• Additional agents for advanced breast cancer include docetaxel, vinorelbine, mitoxantrone, and fluorouracil.
    • Herceptin is a monoclonal antibody directed against Her-2/neu oncogene; may be effective for patients who express this gene
  2. Indications for chemotherapy include large tumors, positive lymph nodes, premenopausal women, and poor prognostic factors.
  3. Chemotheraphy is also used as primary treatment in inflammatory breast cancer and as palliative treatment in metastatic disease or recurrence.
  4. Anti-estrogens, such as tamoxifen, are used as adjuvant systemic therapy after surgery.
  5. Hormonal agents may be used in advanced disease to induce remissions that last for months to several years.


  1. Surgeries include lumpectomy (breast-preventing procedure), mastectomy (breast removal), and mammoplasty (reconstructive surgery).
  2. Endocrine related surgeries to reduce endogenous estrogen as a palliative measure.
  3. Bone marrow transplantation may be combined with chemotherapy.

breast surgeries


  1. Monitor for adverse effects of radiation therapy such as fatigue, sore throat, dry cough, nausea, anorexia.
  2. Monitor for adverse effects of chemotherapy; bone marrow suppression, nausea and vomiting, alopecia, weight gain or loss, fatigue, stomatitis, anxiety, and depression.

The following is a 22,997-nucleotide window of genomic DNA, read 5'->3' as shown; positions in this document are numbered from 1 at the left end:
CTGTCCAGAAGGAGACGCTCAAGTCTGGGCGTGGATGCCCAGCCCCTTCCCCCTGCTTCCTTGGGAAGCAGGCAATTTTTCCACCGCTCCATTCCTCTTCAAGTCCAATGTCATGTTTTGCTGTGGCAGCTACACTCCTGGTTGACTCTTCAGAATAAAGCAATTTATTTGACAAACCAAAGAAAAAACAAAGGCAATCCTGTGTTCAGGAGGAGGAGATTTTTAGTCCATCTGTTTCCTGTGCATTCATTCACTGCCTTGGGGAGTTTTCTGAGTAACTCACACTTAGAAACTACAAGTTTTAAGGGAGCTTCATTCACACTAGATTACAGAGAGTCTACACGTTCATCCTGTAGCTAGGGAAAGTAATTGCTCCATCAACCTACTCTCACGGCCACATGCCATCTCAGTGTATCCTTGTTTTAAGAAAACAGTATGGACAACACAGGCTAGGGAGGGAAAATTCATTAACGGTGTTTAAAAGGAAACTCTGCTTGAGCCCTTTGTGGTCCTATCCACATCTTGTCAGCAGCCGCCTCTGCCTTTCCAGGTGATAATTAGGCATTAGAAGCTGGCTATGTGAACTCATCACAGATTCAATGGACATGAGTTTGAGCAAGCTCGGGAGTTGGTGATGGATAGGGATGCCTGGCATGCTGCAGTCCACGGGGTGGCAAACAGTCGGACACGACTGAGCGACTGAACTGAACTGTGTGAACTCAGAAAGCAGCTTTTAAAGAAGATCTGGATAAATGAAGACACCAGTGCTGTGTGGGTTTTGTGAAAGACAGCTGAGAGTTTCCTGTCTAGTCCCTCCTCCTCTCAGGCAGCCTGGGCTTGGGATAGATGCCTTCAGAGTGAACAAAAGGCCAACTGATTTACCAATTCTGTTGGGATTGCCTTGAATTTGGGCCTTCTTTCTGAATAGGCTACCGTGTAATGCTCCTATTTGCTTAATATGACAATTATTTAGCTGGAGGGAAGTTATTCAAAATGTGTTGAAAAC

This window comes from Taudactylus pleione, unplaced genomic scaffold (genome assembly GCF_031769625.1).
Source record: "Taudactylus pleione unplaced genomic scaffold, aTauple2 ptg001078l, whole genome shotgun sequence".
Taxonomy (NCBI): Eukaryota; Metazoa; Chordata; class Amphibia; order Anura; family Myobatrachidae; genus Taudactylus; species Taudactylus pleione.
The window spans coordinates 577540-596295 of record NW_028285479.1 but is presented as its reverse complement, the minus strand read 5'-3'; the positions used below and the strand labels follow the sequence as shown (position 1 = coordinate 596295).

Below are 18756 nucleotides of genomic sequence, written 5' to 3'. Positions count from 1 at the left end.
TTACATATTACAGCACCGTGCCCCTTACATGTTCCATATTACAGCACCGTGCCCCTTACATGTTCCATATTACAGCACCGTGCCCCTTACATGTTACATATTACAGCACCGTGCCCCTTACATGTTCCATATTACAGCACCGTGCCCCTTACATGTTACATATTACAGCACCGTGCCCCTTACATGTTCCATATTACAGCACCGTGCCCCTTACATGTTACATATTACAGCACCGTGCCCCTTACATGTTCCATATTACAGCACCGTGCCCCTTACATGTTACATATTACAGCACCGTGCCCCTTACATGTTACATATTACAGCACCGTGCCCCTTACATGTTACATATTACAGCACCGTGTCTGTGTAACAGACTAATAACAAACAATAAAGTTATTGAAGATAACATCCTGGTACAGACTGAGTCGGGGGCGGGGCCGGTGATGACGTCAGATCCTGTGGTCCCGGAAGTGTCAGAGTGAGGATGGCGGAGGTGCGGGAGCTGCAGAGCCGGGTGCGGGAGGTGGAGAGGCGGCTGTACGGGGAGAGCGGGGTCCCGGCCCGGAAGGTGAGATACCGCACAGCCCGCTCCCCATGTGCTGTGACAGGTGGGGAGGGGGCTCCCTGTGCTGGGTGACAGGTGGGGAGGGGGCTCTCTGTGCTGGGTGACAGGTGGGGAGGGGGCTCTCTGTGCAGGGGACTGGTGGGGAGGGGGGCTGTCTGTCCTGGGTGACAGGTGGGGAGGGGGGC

3. Realize that a diagnosis of breast cancer is a devastating emotional shock to the woman. Provide psychological support to the patient throughout the diagnostic and treatment process.
  4. Involve the patient in planning and treatment.
  5. Describe surgical procedures to alleviate fear.
  6. Prepare the patient for the effects of chemotherapy, and plan ahead for alopecia, fatigue.
  7. Administer antiemetics prophylactically, as directed, for patients receiving chemotherapy.
  8. Administer I.V. fluids and hyperalimentation as indicated.
  9. Help patient identify and use support persons or family or community.
  10. Suggest to the patient the psychological interventions may be necessary for anxiety, depression, or sexual problems.
  11. Teach all women the recommended cancer-screening procedures.

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Nursing Care Plan – Breast Cancer